These young people have been reconciled to God and to each other through faith in Jesus/Issa/Yeshua the Messiah, who came to save each and all of them. They demonstrated to the hostile world around them, not how things must be…but how things can be when the Kingdom of God begins to be formed in the hearts and minds of the community of His disciples.

Muslim goes to Mecca - and finds Jesus!

Now he wants to help re-unite the sons of Abraham

Charles Gardner reports from CMJ-sponsored conference in Jerusalem, May 2014
A Turkish Muslim who made a pilgrimage to Mecca in a desperate attempt to get his life back on track returned as a Christian to the great astonishment of his family. Now a pastor, Ali Pektash has been addressing a [CMJ-sponsored] conference in Jerusalem called At the Crossroads, and sees it as part of his mission to help re-unite the sons of Abraham.

Ali, a Kurd, suffered from alcohol addiction when friends persuaded him to make Hajj (pilgrimage) to Islam’s holy city. It was in Saudi Arabia, where liquor is banned, and the religious ritual might cure him, they suggested.

When he got there, he cried out to God for help (if indeed He was there) and fell asleep.

The Visible from the Invisible

During March, General Motors and Ford produced dueling commercials about hard work and rewards. The GM commercial featured a prosperous executive and his new luxury Cadillac, proof of his success. Ford pushed back with a Focus ad featuring a prosperous 30 something woman whose small business worked to save the environment. It seemed a clear contrast in values, but appearances can deceive. Both campaigns focus on the experience and satisfaction of an individual. The world is viewed through the lens of personal preferences, and personal fulfillment. This consumerist view of reality permeates Western thinking. But it is not the only way to view the world.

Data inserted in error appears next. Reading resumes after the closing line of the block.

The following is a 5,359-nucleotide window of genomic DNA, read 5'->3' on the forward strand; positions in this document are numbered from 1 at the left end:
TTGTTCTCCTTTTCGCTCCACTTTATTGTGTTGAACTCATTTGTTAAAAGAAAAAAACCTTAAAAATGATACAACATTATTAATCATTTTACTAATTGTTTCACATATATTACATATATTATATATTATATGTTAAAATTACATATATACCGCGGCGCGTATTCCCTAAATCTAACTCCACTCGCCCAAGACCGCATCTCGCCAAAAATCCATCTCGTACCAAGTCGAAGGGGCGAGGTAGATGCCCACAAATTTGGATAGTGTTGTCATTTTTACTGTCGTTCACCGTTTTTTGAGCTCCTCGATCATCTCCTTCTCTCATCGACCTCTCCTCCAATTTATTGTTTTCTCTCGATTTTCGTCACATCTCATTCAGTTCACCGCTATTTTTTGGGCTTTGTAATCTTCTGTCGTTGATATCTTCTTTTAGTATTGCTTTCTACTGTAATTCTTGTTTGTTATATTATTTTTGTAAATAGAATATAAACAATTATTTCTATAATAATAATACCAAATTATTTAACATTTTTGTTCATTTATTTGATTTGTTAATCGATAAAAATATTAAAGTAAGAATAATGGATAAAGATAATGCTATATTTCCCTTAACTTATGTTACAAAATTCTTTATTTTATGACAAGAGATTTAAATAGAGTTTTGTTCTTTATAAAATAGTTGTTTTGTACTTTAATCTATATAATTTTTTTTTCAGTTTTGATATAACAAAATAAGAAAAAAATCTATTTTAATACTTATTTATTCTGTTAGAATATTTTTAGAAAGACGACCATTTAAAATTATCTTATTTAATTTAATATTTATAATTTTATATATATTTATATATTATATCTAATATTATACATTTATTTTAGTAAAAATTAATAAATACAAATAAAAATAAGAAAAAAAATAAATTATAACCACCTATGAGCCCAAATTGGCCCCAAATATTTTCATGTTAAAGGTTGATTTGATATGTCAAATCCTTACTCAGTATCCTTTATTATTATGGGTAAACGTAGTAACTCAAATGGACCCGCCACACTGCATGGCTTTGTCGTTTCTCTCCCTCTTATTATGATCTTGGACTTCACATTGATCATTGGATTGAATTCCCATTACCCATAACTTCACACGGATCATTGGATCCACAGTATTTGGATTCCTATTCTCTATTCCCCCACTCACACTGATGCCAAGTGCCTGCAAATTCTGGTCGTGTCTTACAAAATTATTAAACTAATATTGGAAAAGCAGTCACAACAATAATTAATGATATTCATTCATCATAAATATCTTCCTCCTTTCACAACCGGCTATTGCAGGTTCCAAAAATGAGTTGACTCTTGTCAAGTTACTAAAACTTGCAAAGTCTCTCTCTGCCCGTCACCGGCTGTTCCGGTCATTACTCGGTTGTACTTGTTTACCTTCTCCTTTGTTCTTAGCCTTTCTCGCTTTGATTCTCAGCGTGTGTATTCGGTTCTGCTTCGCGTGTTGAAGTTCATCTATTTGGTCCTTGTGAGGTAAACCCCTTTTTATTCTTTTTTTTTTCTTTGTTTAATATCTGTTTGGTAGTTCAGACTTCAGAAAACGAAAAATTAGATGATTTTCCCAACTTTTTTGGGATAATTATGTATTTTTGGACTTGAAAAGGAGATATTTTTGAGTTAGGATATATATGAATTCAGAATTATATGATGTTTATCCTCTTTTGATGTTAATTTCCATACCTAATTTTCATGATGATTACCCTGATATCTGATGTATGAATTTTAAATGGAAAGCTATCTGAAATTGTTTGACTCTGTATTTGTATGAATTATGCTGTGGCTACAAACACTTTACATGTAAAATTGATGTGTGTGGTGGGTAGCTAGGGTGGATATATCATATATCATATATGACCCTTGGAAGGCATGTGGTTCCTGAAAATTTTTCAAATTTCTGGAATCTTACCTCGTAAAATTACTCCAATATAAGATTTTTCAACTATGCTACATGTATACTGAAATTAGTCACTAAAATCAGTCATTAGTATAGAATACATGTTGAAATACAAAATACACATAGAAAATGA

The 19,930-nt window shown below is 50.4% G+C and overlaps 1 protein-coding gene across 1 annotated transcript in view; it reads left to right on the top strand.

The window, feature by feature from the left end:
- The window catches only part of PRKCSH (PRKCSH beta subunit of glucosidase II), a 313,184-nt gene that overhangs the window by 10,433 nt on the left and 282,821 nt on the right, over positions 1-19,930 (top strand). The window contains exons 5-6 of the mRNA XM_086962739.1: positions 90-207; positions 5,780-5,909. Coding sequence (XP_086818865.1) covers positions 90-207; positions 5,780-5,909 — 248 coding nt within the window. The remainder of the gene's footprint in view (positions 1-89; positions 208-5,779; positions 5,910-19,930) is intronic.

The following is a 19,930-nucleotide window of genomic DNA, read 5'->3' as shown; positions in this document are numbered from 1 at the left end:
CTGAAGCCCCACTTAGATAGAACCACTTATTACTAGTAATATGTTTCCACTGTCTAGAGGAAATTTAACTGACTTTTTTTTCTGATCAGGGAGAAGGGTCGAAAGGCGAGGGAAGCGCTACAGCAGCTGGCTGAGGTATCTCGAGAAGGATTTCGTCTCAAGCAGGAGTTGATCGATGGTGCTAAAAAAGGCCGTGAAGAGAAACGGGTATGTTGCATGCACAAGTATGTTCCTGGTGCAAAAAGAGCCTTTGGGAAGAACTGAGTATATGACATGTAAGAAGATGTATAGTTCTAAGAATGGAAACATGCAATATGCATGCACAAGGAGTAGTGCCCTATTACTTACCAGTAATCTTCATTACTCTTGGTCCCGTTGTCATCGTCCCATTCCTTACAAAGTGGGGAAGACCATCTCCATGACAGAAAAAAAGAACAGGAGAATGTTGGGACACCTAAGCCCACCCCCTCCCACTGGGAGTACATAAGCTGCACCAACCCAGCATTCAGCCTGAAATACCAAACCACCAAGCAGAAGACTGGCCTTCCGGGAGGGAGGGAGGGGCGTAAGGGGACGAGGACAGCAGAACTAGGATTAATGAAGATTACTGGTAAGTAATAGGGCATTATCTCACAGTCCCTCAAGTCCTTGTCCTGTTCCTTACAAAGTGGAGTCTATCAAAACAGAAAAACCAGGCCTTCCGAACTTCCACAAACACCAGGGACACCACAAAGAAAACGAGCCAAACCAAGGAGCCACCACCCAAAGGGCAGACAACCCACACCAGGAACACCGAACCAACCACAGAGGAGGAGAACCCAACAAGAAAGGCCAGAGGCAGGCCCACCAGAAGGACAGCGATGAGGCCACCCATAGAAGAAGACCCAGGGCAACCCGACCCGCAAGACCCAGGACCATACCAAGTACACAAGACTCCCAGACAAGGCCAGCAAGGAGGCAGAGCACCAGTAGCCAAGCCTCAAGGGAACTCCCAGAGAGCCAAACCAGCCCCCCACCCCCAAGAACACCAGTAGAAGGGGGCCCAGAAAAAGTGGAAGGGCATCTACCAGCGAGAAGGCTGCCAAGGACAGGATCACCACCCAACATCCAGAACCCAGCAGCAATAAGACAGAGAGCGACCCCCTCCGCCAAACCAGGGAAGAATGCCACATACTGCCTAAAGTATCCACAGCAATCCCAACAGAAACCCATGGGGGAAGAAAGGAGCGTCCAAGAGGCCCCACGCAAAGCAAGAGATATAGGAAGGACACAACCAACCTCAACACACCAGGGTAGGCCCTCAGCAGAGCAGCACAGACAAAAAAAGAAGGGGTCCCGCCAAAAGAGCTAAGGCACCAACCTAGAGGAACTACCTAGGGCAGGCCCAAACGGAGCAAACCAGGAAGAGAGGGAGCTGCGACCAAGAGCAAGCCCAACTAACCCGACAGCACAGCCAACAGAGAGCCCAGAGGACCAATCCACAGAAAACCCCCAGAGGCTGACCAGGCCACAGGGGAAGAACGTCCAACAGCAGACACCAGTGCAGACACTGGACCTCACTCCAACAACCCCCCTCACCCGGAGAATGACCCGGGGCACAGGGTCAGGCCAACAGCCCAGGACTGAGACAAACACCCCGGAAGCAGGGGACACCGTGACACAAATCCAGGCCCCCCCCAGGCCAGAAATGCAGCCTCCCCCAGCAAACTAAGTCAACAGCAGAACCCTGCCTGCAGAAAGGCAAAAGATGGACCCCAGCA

The Witness of the Jews to God, a recently re-published book of essays about the Jewish people, illustrates a very different understanding of reality.  These essays (written forty years ago) describe reality through the lens of its creator. The place of the Jewish people in the world is one of those issues that is most sensitive to a human centered or a God centered perspective on reality.
No issue illustrates it more acutely than the Israeli/Palestinian conflict, a topic as current as yesterday’s headlines. The shift from a God-centered to a human-centered perspective dominates most current discussions of the issues surrounding Jewish people, Palestinian Arabs, and the Land.  Those reports and opinions, whether theological or secular, focus on the attributes, rights, and prophecies from the perspective of the consequences for Jewish or Arab people. The arguments presume, sometimes unwittingly, that humanistic concerns are most important. The reason for God (or theology) has far more to do with human rights and preferences than His intentions and will.

Statement of Faith

We affirm our belief in historic Christianity as revealed in the Scriptures and summarized in the three Creeds (the Apostles’, the Nicene, and the Athanasian) and the Thirty-Nine Articles. We recognize the need today for reaffirming the following beliefs: